Q&A: Finding a high-demand specialization

A good question from my post opt-in survey:

how to find a specialization that is in high demand, before I waste a bunch of time and money on marketing myself to a certain niche.
I can specialize in underwater basket weaving but I don’t have any way to know what the market size is.
I’ve found immense satisfaction working with CEOs of startups to design/prototype their ideas, regardless of the industry.

Thank you for the question!
There are a few things to keep in mind here.

(NOTE: THE SPECIALIZATION WORKSHOP STARTS FEBRUARY 9. DETAILS AND REGISTRATION HERE)

Specializing is choosing a beachhead. Beachheads do not need to contain 30 years worth of great opportunity, but they do need to lead to a larger territory that offers that opportunity.
The kind of folks who are willing to consider a courageous, narrow specialization are the kind of people who are always growing, so if you can accept this idea of a tiny specialization beachhead, then you can trust yourself to navigate the growth path that leads away from that beachhead to a larger opportunity. You’ve got what it takes.
Momentum generates information (and more momentum). When it comes to specializing, most of us will learn more from motion-as-research than we will from research-before-taking-action. This is the philosophy behind my Specialization Workshop.
You can specialize and figure out how to generate demand for your new specialization. This is the more entrepreneurial and risky approach. You seem to be looking for “a specialization that is in high demand”, meaning one where you can see evidence of high demand now.
What you need is situational awareness, and here are some ways to gain that awareness:

  • Proxy measurements:
    • To what extent are people searching for information related to your potential specialization? Google Trends, Stack Overflow questions, etc.
    • What volume and flow of relevant job postings, freelance gigs, etc. are out there?
    • What growth byproducts can you observe? “Where there’s smoke there must be fire.” What does the media footprint, acquisitions, and evidence of investment look like?
    • What dedicated infrastructure exists to serve the market in question? Conferences, online gathering spaces, and so on.
  • Direct measurements:
    • How many prospective companies or buyers are out there? LinkedIn and the US federal government numbers are two of the easiest to access sources of information here.
    • If you put together a 2-page-long gift of knowledge or insight specifically meant for buyers in your potential target market, reached out to 30 of them directly, and asked them for their feedback, what is their responsiveness like? This is what we do in the Specialization Workshop.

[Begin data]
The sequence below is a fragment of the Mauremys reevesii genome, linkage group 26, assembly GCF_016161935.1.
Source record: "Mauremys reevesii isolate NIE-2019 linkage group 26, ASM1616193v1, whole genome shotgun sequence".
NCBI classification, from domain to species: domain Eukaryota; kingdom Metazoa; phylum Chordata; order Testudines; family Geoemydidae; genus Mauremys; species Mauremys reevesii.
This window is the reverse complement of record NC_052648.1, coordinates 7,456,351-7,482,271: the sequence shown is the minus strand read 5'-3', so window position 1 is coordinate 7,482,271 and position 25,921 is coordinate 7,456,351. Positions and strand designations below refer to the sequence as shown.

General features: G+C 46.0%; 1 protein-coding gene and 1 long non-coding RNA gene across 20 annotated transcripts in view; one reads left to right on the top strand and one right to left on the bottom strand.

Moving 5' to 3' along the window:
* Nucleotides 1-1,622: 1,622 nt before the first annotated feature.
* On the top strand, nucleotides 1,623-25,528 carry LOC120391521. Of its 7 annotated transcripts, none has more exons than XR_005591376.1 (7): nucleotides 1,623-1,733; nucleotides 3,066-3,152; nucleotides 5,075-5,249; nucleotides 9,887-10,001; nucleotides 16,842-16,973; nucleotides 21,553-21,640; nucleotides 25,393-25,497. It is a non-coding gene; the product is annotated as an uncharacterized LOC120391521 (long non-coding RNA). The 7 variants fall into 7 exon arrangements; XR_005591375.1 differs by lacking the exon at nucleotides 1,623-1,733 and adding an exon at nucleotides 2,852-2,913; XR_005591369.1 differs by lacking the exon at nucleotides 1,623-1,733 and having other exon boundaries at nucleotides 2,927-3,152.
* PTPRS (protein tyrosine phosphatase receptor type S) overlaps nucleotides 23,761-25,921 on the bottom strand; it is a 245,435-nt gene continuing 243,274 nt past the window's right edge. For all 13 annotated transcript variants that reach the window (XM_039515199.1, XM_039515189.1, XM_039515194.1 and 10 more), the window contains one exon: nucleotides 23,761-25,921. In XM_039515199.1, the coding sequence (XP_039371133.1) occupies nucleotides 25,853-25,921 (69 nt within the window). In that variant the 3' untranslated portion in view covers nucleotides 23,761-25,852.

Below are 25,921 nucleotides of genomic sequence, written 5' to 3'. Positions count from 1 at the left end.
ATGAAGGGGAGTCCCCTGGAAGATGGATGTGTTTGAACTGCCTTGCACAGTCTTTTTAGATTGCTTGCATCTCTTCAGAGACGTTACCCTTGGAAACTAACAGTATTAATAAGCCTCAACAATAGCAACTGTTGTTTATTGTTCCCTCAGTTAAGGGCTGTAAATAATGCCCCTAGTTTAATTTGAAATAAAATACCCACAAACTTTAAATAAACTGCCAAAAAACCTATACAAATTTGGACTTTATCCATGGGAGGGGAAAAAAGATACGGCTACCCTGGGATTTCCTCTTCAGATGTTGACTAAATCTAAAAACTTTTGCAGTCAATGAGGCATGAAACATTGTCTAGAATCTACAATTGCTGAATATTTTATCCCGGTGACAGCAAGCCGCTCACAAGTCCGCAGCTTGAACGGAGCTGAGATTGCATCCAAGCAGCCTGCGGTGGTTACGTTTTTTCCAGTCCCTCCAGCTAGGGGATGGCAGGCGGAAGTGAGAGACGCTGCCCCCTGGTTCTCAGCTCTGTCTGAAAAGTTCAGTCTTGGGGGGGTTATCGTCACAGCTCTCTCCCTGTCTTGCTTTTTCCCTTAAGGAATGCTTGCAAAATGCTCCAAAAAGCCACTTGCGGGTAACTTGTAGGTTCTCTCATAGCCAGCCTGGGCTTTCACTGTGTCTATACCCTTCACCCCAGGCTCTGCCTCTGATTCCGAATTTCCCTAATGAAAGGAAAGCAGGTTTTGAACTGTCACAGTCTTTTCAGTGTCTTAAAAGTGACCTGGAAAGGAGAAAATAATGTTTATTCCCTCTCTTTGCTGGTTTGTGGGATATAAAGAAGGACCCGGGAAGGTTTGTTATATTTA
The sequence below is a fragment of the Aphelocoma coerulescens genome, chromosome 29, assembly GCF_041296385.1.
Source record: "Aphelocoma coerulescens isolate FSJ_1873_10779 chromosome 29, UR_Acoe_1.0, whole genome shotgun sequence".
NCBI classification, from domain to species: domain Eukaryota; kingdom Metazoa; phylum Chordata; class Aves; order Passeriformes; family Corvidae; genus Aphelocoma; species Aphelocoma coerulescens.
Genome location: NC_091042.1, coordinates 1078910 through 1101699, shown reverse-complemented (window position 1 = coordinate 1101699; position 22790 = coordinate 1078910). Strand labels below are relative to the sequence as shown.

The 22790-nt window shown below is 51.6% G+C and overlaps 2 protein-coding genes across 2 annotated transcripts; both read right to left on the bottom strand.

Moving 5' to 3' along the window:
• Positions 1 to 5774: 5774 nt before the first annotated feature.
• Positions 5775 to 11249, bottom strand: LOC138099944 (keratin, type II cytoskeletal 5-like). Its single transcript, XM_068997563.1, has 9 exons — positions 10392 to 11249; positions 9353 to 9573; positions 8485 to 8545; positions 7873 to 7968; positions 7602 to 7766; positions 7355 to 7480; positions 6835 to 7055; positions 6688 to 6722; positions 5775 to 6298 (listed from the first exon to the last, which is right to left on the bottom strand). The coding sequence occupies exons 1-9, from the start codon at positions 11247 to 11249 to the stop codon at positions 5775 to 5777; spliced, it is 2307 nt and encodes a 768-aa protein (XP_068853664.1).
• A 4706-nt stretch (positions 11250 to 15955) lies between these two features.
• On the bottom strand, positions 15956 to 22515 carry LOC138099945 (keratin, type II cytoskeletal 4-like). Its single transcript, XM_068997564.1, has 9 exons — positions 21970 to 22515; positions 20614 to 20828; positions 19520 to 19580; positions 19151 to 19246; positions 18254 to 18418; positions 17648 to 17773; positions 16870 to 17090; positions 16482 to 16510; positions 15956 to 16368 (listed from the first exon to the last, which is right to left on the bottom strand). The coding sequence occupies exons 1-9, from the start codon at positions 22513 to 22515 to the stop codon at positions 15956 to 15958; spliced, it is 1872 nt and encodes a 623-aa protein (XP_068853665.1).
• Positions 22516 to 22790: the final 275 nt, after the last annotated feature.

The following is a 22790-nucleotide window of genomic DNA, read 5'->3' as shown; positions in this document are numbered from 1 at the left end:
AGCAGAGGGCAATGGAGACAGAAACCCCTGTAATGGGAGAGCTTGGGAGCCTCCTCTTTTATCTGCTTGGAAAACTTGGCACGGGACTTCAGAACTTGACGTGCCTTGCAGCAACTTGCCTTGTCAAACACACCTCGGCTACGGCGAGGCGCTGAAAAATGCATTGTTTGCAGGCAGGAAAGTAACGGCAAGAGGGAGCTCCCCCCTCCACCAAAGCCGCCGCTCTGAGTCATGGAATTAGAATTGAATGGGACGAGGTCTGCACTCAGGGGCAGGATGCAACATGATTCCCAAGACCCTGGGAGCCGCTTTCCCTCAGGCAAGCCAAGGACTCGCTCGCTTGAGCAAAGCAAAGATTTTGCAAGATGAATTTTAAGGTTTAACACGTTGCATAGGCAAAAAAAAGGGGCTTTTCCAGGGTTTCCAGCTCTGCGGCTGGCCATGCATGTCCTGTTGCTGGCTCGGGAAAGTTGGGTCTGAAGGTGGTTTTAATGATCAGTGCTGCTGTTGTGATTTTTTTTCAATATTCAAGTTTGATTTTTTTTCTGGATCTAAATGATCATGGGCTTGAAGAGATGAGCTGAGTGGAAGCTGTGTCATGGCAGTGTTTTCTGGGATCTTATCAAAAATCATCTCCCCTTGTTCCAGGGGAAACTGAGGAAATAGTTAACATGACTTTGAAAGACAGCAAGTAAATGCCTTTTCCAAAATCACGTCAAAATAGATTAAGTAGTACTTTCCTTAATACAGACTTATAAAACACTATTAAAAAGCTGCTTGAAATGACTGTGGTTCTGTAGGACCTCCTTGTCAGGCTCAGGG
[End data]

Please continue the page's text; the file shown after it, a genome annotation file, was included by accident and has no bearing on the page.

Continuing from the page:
• Talk to potential competitors. About 50% of them will agree to speak to you, and they will pretty much all be very helpful blabbermouths who tell you a lot about the market in question. (BTW, if anyone wants to start competing against me, I’m in that 50% and happy to speak to you.)
    • Measurement of precursors. If there’s a “troop buildup” then that might mean there will be action in that area soon. Ex: if you were focused on salary negotiation for software developers and noticed lots of new coding bootcamps springing up, this would be the kind of “troop buildup” I’m talking about.
    • Innovation-style research of the kind that JTBD or Customer Development advocates recommend.

Even with good results from direct measurement, you may still find yourself saying “is this enough demand?”.
There will never be a completely definitive yes/no answer to that question. But you can increase the scope of your situational awareness to become less uncertain. You can look for examples of people who are KILLING IT with a specialized focus of some kind, measure their market, and then compare it to your potential area of focus to get a relative sense of whether your opportunity is small/larger and hotter/cooler than theirs.
Finally, you may have the question: “which market should I start measuring? I can’t measure them all!”. The answer is to start where you have a head start of some kind. You suggest one such head start when you say “I’ve found immense satisfaction working with CEOs of startups to design/prototype their ideas, regardless of the industry.” Start measuring that market to make sure it meets your criteria for high demand.
Thanks again for the question!
Keep building; keep taking risks y’all,
-P